Offseason Question: Is There A Hole At Strong Safety?

Brandon Taylor: Savior or Stopgap? (Kirby Lee/Image of Sport-US PRESSWIRE)

The answer to this question basically comes down to the answer to one of two questions. The first is: Did the Chargers find a player in Atari Bigby that, despite his age and inability to hold down or earn previous starting safety gigs, can fit into the Chargers defensive system nicely and exceed expectations? The second is: Did the Chargers draft a player in Brandon Taylor that, despite being a rookie who is adjusting to the league and not being a high draft pick, can fit into the Chargers defensive system and exceed expectations? The upside of course to Taylor being the starter is that perhaps a year of experience, even one where he struggles, could be the learning experience he needs to become an above average safety in the coming years. I think that may be why a lot of Chargers fans will root for Taylor to be the guy. Bigby is looked at as a placeholder, Taylor is seen as the promising future. Fans can live with the rookie's struggles if they can also hold on to hop that he'll be answer down the line.

Of course, that answer has been long coming. The Chargers issues at safety are something that has lingered for close to a decade. In 1994 the Chargers used a 5th round draft pick on a virtual unknown safety from Western Illinois. He was a backup his first couple of years and watched the Chargers go to the Super Bowl his rookie season and also make the playoffs as a wild card in 1995 (only to lose to a battered Colts team that ended up being a Hail Mary toss from a Super Bowl). He also had 5 interceptions in a reserve role in 1995. In 1996, Rodney Harrison was promoted to starting Strong Safety. He finished with 105 tackles, second to only Junior Seau that season. He matched his 5 interceptions that year as well. In 1998 he had his first Pro Bowl and All Pro teams. An injury limited him in 1999, but basically from 1996 through 2001 he was an elite contributor to the Chargers defense. In 2002, an injury held him back including costing him 3 games and the Chargers decided that his contract was too big a burden. He was released and went on to excel for the Patriots.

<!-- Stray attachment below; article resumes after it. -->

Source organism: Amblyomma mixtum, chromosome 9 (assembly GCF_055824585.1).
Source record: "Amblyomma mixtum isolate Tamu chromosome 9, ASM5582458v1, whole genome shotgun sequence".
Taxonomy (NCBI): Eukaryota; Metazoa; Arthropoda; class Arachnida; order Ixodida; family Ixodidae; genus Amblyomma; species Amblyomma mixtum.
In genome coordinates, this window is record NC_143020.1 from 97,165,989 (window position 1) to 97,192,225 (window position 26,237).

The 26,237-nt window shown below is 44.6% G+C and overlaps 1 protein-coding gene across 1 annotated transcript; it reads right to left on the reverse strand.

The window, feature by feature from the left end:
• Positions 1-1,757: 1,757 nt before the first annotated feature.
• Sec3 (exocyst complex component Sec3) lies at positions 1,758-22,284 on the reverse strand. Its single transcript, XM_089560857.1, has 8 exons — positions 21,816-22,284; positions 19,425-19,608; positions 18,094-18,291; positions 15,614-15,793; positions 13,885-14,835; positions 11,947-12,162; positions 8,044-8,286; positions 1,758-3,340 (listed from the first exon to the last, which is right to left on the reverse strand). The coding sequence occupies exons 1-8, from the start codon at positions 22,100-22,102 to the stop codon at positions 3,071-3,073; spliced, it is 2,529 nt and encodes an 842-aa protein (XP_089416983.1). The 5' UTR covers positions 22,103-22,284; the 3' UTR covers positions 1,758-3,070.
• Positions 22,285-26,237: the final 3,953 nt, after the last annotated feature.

The Chargers used free agency and the draft to try and replace Harrison initially. Kwame Lassiter was brough in through free agency to try to fill the void and Terrence Kiel was drafted in the 2nd round. Lassiter would play 10 games for the Chargers with Kiel taking over midseason. Kiel would hold on to the job from 2004 through 2006. Providing adequate, but unspectacular play. The other safety position was held down by Jerry Wilson. A journeyman who stuck around for two years at the position. His play was sometimes less than adequate and certainly unspectacular.

The next candidate to come on down was Bhawoh Jue. A free agent acquistion who had started some games for the Green Bay Packers, but was never a full time starter. He was expected to be versatile and play either FS or CB, but got the job over the aforementioned Jerry Wilson. He lasted a year. Next up was Marlon McCree who was a free agent signing as well. He'd been an above average starter for the Jacksonville Jaguars, Houston Texans and Carolina Panthers. With the Chargers he lasted two years before being deemed replaceable and too expensive. He's most famous for almost clinching the 2007 divisional playoff game between the Chargers and Patriots with an interception, only to fumble it away and give the Patriots the opportunity they needed to complete their comeback against the Bolts.

The 2007 Chargers had to replace Terrence Kiel and did so internally with Clinton Hart. Hart had been on the team for a couple of years as a backup after getting let go by the Philadelphia Eagles. Also on that team was Eric Weddle, who would take McCree's spot in 2008 and start alongside Hart. Weddle would hold down a safety spot with aplomb for years to come. But, one spot was still left to be filled. Hart would play the position in 2007 and 2008 and despite moments of promise he never broke out beyond that. In 2009 a couple of guys would step up to replace him in Kevin Ellison and Steve Gregory. Ellison was a surprised contributer; a player the Chargers took a flyer on in the 7th round, but for reasons not entirely related to football couldn't hang with the team past that season. Gregory had his limitations, but was able to contribute at the position in various fashions from that 2009 season through 2011. Paul Oliver, a supplemental 2nd round pick, would also contribute and even got released and returned. He was forced to return because former All Pro Bob Sanders was signed on a one year, make-good deal for 2011, but once again succumbed to injury and left the team scrambled.

Now, Sanders, Oliver and Gregory have moved on in various fashions and the carousel keeps moving. Weddle still provides his high level of play, but a partner would make the defensive secondary special. Most would agree that Atari Bibgy is another one of these guys that will be year for a year or two. Another Bhawoh Jue or Kwame Lassister, if you will. I'm sure at some point he'll have to start a game or two and most likely the team will hold their collective nose as he does. Brandon Taylor is the bigger question. Is he another Terrence Kiel and will hold down the job adequately for a few years? Is he another Clinton Hart or Steve Gregory who will get the starting gig, but will leave the team searching for the next guy? Or can he be more? And more interestingly, can he flash the fans and team signs in 2012 that he'll be something more in the years to come.

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